#1 — Mason Gamble as Dirk Calloway in Rushmore (Wes Anderson, 1998)
Around the time of Rushmore‘s release, Bill Murray went onto Charlie Rose’s PBS program to discuss the film. The interview covered a broad range of Murray’s career, and even began with Rose asking the actor to comment of the business tumult going on with some Hollywood agencies at the time, but the host also eagerly did his duty to ask extensive about the film Murray was there to promote, particularly asking about this young director named Wes Anderson as if he were an extraterrestrial that had swooped down to kidnap significant stars. At one point he tried to keep the telecast moving by jumping right into a clip. It was the scene that featured a young Rushmore student confronting Murray’s businessman character about the affair he’d fallen into with a teacher at the school, pointing out how it was a form of betrayal to their mutual friend, the aspirationally precocious protagonist Max Fischer. Murray interrupted the flow a moment to interject his judgment on the young actor he worked with in the scene. He noted that he’d previously worked in a film adaptation of a comic book, uncertain if he’d played Richie Rich or Dennis the Menace (it was the latter, part of the less palatable legacy of John Hughes that everyone has been kindly ignoring during the extended mourning period). While he has a reputation of cantankerous behavior, Murray also has a notably generous spirit, and even though this was just a kid in a small role, Murray wanted to take the time to explain to Rose that he was really good.
I agree with Murray. There are a lot of excellent performances in Rushmore–it remains Anderson’s very best film in part because there’s more empathy and less quirky contrivances to the characters and therefore the acting–but Gamble’s is often overlooked. His is a deceptively tricky role. As Max’s right-hand ally, Gamble represents a sort of barometer for the audience of where Max is at in the bumpy progression of his story. We see the state of Max’s psyche reflected in Dirk’s interactions with him, no clearer than the moment when Max rebounds from a series of setbacks. He instructs Dirk to take notes as he speculates on likely members of a kite-flying society. The inventive screenplay by Anderson and Owen Wilson has already clearly signaled that this sort of organizational creation is a mark of Max’s ambition, and in the context of the film the return of Max’s ambition is a sign of the return of his spirit, but Gamble needs to play the emotion of the scene, a mix of surprise, delight and excitement that his friend is finding his footing. And he has to do it without any overt signaling, because he’s required to return to his station as accomplice and assistance to let the revivification take.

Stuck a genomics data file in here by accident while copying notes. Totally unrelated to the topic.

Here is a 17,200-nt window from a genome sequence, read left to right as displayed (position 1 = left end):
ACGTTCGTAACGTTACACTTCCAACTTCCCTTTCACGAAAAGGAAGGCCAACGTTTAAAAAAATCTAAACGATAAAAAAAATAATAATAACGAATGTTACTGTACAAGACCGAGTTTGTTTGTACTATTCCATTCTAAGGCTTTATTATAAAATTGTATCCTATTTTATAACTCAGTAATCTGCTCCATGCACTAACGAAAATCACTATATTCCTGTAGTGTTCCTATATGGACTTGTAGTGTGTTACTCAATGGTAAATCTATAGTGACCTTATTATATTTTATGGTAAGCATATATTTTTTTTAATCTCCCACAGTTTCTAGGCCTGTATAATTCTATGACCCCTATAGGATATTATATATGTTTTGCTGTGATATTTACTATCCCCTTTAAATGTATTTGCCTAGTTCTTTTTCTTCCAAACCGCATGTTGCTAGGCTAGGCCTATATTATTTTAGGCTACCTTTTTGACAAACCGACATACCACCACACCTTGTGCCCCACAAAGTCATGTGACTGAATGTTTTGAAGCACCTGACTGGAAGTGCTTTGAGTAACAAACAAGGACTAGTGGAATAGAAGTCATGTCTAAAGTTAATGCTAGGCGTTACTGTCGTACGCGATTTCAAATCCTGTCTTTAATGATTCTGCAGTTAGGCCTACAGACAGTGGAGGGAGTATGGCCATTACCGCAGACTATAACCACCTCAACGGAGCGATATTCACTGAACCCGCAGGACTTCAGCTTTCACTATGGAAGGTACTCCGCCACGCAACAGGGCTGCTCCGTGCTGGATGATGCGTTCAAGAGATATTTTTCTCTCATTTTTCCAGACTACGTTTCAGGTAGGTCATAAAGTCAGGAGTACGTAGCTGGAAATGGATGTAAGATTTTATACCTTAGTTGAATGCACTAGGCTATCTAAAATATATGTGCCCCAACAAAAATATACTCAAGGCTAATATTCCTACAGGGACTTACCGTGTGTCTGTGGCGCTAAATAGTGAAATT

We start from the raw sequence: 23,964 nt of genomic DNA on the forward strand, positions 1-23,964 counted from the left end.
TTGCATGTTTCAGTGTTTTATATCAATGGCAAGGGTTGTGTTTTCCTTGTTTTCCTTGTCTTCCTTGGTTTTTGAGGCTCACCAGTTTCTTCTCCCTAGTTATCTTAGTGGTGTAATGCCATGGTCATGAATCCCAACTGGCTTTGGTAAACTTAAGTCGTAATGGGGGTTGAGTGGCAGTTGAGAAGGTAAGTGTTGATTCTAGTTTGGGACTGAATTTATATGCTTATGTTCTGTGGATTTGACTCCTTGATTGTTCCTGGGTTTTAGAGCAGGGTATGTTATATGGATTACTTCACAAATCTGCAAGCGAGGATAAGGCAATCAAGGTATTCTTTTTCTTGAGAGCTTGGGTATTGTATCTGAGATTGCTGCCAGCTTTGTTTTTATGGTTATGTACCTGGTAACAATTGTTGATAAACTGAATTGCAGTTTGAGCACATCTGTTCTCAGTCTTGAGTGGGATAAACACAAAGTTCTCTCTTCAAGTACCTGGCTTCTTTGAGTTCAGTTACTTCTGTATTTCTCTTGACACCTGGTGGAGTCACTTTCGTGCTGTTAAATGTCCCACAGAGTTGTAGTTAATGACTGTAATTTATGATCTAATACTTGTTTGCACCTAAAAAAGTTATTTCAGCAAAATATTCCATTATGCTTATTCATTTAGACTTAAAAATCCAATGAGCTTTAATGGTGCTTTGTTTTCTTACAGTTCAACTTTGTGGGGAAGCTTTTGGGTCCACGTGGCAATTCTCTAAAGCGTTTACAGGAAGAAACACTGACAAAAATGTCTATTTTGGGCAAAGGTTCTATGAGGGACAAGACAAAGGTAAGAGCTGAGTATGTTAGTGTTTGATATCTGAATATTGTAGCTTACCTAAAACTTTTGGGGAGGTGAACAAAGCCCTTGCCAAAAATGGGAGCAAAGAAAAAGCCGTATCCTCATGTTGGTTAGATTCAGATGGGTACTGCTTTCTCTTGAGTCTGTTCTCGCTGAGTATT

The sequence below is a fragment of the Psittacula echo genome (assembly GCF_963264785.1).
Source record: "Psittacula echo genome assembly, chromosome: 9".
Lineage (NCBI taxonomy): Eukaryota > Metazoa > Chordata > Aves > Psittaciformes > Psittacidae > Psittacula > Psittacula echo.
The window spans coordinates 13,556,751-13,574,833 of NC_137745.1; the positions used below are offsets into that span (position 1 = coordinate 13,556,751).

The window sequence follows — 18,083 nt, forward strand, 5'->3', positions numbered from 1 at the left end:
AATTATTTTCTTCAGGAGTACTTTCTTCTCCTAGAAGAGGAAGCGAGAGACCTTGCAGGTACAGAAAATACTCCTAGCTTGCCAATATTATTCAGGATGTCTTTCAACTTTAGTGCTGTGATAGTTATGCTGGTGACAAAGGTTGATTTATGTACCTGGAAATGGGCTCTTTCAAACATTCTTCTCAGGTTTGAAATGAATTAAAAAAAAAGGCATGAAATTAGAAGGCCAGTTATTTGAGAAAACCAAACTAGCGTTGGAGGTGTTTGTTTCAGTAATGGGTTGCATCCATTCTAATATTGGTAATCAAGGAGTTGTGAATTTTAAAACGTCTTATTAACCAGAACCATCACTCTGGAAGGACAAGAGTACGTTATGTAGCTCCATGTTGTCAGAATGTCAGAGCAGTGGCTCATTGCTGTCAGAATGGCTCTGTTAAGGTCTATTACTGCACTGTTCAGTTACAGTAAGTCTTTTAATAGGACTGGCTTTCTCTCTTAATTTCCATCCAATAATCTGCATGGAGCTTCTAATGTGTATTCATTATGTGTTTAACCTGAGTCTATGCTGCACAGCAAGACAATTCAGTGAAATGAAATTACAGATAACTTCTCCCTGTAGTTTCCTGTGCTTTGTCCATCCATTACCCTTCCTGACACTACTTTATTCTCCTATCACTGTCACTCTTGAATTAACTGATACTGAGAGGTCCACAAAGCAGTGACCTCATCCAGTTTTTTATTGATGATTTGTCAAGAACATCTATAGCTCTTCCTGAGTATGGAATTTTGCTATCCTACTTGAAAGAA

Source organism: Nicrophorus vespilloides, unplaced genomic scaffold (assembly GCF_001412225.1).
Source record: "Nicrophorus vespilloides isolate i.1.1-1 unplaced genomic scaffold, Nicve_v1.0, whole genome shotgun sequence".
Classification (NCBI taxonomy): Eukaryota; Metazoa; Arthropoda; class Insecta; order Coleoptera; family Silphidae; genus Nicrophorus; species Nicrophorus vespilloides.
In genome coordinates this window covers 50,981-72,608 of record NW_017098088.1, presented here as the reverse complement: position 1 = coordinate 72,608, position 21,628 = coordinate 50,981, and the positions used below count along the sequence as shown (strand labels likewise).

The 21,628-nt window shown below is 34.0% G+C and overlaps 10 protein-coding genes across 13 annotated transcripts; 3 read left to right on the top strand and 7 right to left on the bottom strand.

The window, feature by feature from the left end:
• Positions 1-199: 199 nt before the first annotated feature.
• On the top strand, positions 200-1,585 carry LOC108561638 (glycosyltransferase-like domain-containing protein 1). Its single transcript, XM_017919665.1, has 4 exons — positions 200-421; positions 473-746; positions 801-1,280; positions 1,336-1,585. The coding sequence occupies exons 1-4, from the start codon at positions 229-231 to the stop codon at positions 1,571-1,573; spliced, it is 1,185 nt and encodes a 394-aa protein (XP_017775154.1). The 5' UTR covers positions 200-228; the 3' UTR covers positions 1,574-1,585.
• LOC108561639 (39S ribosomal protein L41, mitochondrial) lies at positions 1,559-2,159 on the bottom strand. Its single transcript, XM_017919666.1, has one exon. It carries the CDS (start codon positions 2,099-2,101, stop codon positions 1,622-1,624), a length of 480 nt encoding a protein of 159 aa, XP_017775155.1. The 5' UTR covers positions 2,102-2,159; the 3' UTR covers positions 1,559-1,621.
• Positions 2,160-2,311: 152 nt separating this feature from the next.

There are all sorts of little balancing acts for Gamble in the film. He was probably around eleven or twelve at the time of filming, and his character is often calibrated to react with the emotional immediacy of youth. He approaches his confrontation with Max with a urgency to hurt his friend back the way he himself has been hurt. He shares a secret he knows will plunge Max into despair, but lacks that knowledge to articulate in a way much beyond taunts informed by a kid’s schoolyard knowledge of how human sexuality manifests. Gamble is feigning toughness while revealing innocence, and when he confronts Max verbally his insults are delivered with an tenor of brattiness. Like Max, Dirk is a kid trying out adult emotions that he doesn’t really understand, and Gamble somehow manages to hint at both the playacting and the confusion that shadows it.
Since Max is a theatrical auteur, that playacting gets to take a somewhat more literal form when Dirk takes a feature role in the magnum opus that closes the film, the Vietnam epic Heaven and Hell. He plays a soldier who denies his place in the middle of the muck of war with the happy delusion that he’s not there, but he’s “in Cheyenne, Wyoming,” just another front announced right before he triggers his flame thrower with a howling commando rage. The Dirk seen in these scenes is a little more forthright, challenging the veracity of the ketchup makeup slathered on his face between acts, still loyal to Max but perhaps now aware that the friend he trails proudly isn’t quite as infallible as he once seemed. Dirk is growing up a bit, and Gamble gives him that tone.
In the play-within-the-film, Gamble’s Dirk isn’t especially convincing as the soldier. He’s still a kid playing an adult’s role. But I believed that Dirk believed in the performance, that he was committed to it. That in and of itself coheres to his portrayer’s work quite nicely.